A Catholic Monthly Magazine

St Tarcisius

By Walton Morais

Patron Saint of Altar Servers

The moving account of the life of Saint Tarcisius, a young boy who gave his life to protect the Holy Eucharist, was vividly recounted by Pope Benedict XVI when he addressed a gathering of altar servers in Rome in 2010.

Tarcisius lived in the third century under the cruel reign of Emperor Valerian. Historical documents suggest that the emperor, who ruled from 253-260, relentlessly persecuted Christians including ordering the executions of the bishops of Carthage and Rome.

Fearful of the emperor's wrath, Christians were forced to share their faith hidden underground in the catacombs.

Holy Eucharist had to be delivered secretly, hidden from the Roman guards, at great risk to the bearer.

One day, the priest, as was his custom, asked who was prepared to take the Holy Eucharist to the brothers and sisters. Up stood Tarcisius. ‘Send me,’ he offered.

Little is known of Tarcisius. It is said he was an acolyte, that is, an altar server. The priest was concerned about sending a young boy for such a dangerous task but Tarcisius persisted, saying :’My youth will be the best shield for the Eucharist.’

Touched by his bravery, the priest overcame his own doubts and relented.

"Tarcisius, remember that a heavenly treasure has been entrusted to your weak hands," the priest said.

Saint Tarcisius  by Alexandre Falguière

"Avoid crowded streets and remember that holy things must never be thrown to dogs nor pearls to pigs."

He asked the young altar server if he would guard the sacred mysteries faithfully and safely.

"I would die," Tarcisius replied without hesitation, "rather than let go of them."

The little boy's determination was soon to be tested.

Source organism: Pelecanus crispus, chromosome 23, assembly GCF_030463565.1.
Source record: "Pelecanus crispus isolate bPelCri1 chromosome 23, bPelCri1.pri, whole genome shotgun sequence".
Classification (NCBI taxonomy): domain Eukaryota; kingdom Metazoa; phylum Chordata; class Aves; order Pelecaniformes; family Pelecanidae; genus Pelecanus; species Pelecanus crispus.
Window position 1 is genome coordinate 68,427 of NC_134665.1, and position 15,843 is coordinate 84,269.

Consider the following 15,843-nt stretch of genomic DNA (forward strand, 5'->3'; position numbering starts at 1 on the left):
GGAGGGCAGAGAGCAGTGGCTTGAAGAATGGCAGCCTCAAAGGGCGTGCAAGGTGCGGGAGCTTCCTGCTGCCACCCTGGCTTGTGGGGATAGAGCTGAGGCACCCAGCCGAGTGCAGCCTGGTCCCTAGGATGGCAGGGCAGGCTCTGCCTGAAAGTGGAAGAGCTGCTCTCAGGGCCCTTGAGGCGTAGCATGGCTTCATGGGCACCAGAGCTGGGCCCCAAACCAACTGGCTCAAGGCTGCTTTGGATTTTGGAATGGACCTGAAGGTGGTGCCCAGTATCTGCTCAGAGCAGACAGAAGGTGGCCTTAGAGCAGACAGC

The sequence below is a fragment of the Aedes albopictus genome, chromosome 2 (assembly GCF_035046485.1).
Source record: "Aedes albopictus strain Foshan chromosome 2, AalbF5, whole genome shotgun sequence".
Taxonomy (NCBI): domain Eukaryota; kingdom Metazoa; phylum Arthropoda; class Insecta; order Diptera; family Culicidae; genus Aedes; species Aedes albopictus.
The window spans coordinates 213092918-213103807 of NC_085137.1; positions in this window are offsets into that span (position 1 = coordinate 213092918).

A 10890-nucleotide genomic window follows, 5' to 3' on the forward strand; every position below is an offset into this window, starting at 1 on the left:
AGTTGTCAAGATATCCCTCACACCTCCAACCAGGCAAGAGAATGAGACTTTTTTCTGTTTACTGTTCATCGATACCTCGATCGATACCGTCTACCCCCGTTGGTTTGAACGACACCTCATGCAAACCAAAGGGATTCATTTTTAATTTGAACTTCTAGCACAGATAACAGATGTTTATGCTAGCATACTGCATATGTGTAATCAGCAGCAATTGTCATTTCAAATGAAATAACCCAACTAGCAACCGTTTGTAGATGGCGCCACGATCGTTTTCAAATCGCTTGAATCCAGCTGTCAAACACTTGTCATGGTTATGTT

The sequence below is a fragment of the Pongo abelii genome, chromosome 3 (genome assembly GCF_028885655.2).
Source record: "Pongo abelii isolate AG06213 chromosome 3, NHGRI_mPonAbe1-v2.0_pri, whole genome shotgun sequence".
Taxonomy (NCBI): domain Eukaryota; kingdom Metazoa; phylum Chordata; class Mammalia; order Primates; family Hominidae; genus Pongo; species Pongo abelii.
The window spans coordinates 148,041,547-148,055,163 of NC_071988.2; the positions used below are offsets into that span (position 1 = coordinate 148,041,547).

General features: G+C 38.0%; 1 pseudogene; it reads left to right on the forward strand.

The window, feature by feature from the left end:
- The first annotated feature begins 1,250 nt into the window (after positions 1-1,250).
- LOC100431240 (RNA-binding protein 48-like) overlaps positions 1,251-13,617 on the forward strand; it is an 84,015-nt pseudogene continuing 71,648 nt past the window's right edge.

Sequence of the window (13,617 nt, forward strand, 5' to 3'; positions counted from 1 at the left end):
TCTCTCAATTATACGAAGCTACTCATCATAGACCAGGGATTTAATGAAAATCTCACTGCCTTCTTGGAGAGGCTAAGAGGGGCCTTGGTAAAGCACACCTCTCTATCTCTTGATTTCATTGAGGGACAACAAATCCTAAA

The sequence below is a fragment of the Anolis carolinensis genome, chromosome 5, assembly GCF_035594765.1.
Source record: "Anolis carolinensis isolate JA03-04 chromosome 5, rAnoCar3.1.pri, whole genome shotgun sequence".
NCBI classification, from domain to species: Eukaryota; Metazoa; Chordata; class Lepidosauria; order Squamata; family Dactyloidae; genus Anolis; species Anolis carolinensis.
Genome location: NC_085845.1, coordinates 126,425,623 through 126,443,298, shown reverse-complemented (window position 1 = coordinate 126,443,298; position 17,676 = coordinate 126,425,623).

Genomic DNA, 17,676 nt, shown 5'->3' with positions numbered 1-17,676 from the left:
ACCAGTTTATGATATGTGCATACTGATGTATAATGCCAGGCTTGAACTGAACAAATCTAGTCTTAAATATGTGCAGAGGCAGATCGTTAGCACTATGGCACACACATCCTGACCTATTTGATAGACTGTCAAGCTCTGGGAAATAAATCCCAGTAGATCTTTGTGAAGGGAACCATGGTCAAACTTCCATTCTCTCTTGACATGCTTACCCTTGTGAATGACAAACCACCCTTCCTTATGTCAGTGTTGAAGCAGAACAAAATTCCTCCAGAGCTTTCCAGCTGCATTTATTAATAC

Along the way, he was met by some young friends who asked him to join them in their play. Suspicious at his stubborn refusal, the young pagans noticed he was clutching something to his breast as if it were precious treasure.

They jumped on him and brutally attacked him to find out what he was protecting with his life.

Realising he was a Christian, their attacks grew more ferocious. They kicked him, they threw stones at him but he was unbowed.

When he was close to death, a Praetorian guard who had secretly become Christian, intervened.

Quadratus, the guard, carried the dying boy back to the priest.

Sadly, Tarcisius was already dead by the time they arrived. But he was still clutching a small linen bag which contained the Holy Eucharist.

Tarcisius was immediately buried in the catacombs of St Calixtus.

Based on an inscription on his grave ordered by Pope Damasus, Tarcisius died in 257. The date was fixed at August 15 based on Roman martyrology. Roman martyrology is a catalogue of martyrs and saints arranged by their calendar order of their anniversaries or feast days.

The martyrology also has an oral tradition, says Pope Benedict, which claims that the most Blessed Sacrament was never found on St Tarcisius' body - either in his hands or in his clothing.

This, tradition has it, means that the consecrated host, which the little martyr had defended with his life, had become flesh of his flesh, thereby forming, together with his body, a single immaculate host offered to God.

Pope Benedict said the life of St Tarcisius reminds us that love can make us give our lives for an authentic good.

Pope Emeritus Benedict

He said altar servers should prepare themselves inwardly so that every time they approach the altar to help the priest, they can communicate the sacred mystery of the friendship Jesus is offering to us in our everyday lives.

‘Assisting your priest in service at the altar helps to make Jesus closer so that people can understand, can realise better: He is here.’

St Tarcisius, pray for us.

Source: EWTN.com

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